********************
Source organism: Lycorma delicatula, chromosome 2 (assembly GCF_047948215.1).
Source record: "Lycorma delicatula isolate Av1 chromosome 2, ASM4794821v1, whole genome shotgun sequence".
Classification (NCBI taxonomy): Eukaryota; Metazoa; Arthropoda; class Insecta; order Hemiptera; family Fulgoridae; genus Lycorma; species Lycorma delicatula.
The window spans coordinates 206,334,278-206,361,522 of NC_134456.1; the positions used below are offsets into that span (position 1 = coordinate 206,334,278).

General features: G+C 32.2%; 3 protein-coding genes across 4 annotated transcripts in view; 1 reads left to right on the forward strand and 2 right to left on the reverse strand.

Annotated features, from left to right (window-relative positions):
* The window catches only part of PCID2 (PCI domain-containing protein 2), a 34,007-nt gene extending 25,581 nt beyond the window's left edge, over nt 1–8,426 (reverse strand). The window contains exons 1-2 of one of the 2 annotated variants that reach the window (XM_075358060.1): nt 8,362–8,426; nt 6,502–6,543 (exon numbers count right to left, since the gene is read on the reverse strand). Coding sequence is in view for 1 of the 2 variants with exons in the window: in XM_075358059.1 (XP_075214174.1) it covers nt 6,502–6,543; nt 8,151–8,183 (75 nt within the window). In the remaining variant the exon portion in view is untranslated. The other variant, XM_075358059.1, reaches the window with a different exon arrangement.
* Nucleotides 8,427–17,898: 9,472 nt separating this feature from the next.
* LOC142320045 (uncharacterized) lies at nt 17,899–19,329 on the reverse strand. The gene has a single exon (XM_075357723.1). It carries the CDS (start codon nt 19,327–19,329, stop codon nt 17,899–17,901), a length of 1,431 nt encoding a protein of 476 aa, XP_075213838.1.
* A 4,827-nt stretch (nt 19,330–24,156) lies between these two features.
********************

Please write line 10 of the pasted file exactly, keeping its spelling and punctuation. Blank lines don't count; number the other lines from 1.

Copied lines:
* A 4,827-nt stretch (nt 19,330–24,156) lies between these two features.